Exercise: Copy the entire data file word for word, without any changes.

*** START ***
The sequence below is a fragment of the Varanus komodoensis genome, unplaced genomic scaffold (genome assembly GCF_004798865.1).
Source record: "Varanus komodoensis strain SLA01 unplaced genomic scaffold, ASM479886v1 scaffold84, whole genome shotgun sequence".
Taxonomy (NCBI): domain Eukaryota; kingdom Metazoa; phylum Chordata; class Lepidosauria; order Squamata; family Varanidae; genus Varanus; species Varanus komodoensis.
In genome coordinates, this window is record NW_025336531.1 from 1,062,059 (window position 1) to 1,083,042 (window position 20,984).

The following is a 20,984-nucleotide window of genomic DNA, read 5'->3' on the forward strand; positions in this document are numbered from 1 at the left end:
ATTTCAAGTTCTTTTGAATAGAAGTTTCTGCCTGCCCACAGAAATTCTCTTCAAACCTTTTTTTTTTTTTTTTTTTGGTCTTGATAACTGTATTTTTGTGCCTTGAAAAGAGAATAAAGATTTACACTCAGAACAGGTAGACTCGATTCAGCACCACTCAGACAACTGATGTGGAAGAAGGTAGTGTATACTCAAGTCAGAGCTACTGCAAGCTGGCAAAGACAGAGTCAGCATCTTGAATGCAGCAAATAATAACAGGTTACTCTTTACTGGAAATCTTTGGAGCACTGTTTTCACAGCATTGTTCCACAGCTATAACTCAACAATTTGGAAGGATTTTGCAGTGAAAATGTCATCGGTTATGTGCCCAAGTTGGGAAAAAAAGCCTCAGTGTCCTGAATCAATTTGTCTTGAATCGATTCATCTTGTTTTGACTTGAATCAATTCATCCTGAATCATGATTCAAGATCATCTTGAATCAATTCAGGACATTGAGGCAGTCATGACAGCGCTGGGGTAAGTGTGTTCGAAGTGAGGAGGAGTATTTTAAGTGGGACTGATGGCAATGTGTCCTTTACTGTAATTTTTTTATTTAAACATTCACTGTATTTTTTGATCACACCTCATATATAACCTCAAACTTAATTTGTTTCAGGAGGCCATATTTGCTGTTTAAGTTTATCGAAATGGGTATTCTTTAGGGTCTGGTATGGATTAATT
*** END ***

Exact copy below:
The sequence below is a fragment of the Varanus komodoensis genome, unplaced genomic scaffold (genome assembly GCF_004798865.1).
Source record: "Varanus komodoensis strain SLA01 unplaced genomic scaffold, ASM479886v1 scaffold84, whole genome shotgun sequence".
Taxonomy (NCBI): domain Eukaryota; kingdom Metazoa; phylum Chordata; class Lepidosauria; order Squamata; family Varanidae; genus Varanus; species Varanus komodoensis.
In genome coordinates, this window is record NW_025336531.1 from 1,062,059 (window position 1) to 1,083,042 (window position 20,984).

The following is a 20,984-nucleotide window of genomic DNA, read 5'->3' on the forward strand; positions in this document are numbered from 1 at the left end:
ATTTCAAGTTCTTTTGAATAGAAGTTTCTGCCTGCCCACAGAAATTCTCTTCAAACCTTTTTTTTTTTTTTTTTTTGGTCTTGATAACTGTATTTTTGTGCCTTGAAAAGAGAATAAAGATTTACACTCAGAACAGGTAGACTCGATTCAGCACCACTCAGACAACTGATGTGGAAGAAGGTAGTGTATACTCAAGTCAGAGCTACTGCAAGCTGGCAAAGACAGAGTCAGCATCTTGAATGCAGCAAATAATAACAGGTTACTCTTTACTGGAAATCTTTGGAGCACTGTTTTCACAGCATTGTTCCACAGCTATAACTCAACAATTTGGAAGGATTTTGCAGTGAAAATGTCATCGGTTATGTGCCCAAGTTGGGAAAAAAAGCCTCAGTGTCCTGAATCAATTTGTCTTGAATCGATTCATCTTGTTTTGACTTGAATCAATTCATCCTGAATCATGATTCAAGATCATCTTGAATCAATTCAGGACATTGAGGCAGTCATGACAGCGCTGGGGTAAGTGTGTTCGAAGTGAGGAGGAGTATTTTAAGTGGGACTGATGGCAATGTGTCCTTTACTGTAATTTTTTTATTTAAACATTCACTGTATTTTTTGATCACACCTCATATATAACCTCAAACTTAATTTGTTTCAGGAGGCCATATTTGCTGTTTAAGTTTATCGAAATGGGTATTCTTTAGGGTCTGGTATGGATTAATT